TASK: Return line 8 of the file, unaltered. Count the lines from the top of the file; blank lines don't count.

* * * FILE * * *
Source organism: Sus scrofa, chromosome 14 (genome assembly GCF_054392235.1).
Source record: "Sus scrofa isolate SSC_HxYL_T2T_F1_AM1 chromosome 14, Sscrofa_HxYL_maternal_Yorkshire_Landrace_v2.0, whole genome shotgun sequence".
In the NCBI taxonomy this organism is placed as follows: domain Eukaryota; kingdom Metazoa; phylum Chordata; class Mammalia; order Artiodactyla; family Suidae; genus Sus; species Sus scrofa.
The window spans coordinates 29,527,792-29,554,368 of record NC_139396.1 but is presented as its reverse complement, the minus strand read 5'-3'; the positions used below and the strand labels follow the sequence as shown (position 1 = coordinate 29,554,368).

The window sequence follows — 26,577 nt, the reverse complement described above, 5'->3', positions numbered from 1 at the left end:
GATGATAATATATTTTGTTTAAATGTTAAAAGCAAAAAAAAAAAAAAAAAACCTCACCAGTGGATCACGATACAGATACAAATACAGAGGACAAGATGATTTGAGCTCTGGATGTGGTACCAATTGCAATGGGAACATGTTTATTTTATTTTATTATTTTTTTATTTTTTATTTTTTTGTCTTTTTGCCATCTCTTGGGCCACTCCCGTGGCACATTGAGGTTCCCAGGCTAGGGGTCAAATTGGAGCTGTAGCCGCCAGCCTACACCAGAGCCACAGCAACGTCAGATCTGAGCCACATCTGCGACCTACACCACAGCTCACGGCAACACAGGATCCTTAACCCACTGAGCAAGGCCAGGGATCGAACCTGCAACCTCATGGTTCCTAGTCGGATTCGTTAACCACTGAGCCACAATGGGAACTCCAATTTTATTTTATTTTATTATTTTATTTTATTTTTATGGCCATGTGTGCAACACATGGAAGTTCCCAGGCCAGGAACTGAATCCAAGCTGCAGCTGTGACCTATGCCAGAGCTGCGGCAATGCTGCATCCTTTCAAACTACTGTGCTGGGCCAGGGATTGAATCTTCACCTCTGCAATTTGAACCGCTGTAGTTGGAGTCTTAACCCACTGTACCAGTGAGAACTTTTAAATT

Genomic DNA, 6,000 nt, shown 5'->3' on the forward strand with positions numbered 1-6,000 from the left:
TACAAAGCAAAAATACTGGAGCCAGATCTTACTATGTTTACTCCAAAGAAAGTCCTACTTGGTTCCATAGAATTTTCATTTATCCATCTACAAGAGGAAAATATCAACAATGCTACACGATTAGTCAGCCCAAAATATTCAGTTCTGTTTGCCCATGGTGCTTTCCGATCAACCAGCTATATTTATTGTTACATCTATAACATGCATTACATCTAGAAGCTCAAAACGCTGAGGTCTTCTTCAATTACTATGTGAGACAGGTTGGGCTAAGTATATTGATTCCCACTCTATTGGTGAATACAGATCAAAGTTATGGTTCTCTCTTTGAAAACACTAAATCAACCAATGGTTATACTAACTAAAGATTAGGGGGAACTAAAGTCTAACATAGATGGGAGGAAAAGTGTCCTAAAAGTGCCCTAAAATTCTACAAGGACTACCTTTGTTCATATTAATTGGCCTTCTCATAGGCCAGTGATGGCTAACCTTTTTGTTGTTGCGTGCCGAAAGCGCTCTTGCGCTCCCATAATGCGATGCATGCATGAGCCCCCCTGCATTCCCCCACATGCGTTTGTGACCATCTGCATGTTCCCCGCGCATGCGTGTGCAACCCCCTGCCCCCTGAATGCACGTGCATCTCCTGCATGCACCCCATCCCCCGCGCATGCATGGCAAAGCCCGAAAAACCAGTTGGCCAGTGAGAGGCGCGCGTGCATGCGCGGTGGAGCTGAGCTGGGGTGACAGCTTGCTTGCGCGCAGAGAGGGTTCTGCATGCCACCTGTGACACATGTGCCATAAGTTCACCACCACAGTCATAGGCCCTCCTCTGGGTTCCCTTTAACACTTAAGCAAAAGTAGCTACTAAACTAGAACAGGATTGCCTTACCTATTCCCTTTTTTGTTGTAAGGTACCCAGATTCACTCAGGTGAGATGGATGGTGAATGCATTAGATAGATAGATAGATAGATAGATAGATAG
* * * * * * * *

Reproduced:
TACAAAGCAAAAATACTGGAGCCAGATCTTACTATGTTTACTCCAAAGAAAGTCCTACTTGGTTCCATAGAATTTTCATTTATCCATCTACAAGAGGAAAATATCAACAATGCTACACGATTAGTCAGCCCAAAATATTCAGTTCTGTTTGCCCATGGTGCTTTCCGATCAACCAGCTATATTTATTGTTACATCTATAACATGCATTACATCTAGAAGCTCAAAACGCTGAGGTCTTCTTCAATTACTATGTGAGACAGGTTGGGCTAAGTATATTGATTCCCACTCTATTGGTGAATACAGATCAAAGTTATGGTTCTCTCTTTGAAAACACTAAATCAACCAATGGTTATACTAACTAAAGATTAGGGGGAACTAAAGTCTAACATAGATGGGAGGAAAAGTGTCCTAAAAGTGCCCTAAAATTCTACAAGGACTACCTTTGTTCATATTAATTGGCCTTCTCATAGGCCAGTGATGGCTAACCTTTTTGTTGTTGCGTGCCGAAAGCGCTCTTGCGCTCCCATAATGCGATGCATGCATGAGCCCCCCTGCATTCCCCCACATGCGTTTGTGACCATCTGCATGTTCCCCGCGCATGCGTGTGCAACCCCCTGCCCCCTGAATGCACGTGCATCTCCTGCATGCACCCCATCCCCCGCGCATGCATGGCAAAGCCCGAAAAACCAGTTGGCCAGTGAGAGGCGCGCGTGCATGCGCGGTGGAGCTGAGCTGGGGTGACAGCTTGCTTGCGCGCAGAGAGGGTTCTGCATGCCACCTGTGACACATGTGCCATAAGTTCACCACCACAGTCATAGGCCCTCCTCTGGGTTCCCTTTAACACTTAAGCAAAAGTAGCTACTAAACTAGAACAGGATTGCCTTACCTATTCCCTTTTTTGTTGTAAGGTACCCAGATTCACTCAGGTGAGATGGATGGTGAATGCATTAGATAGATAGATAGATAGATAGATAGATAG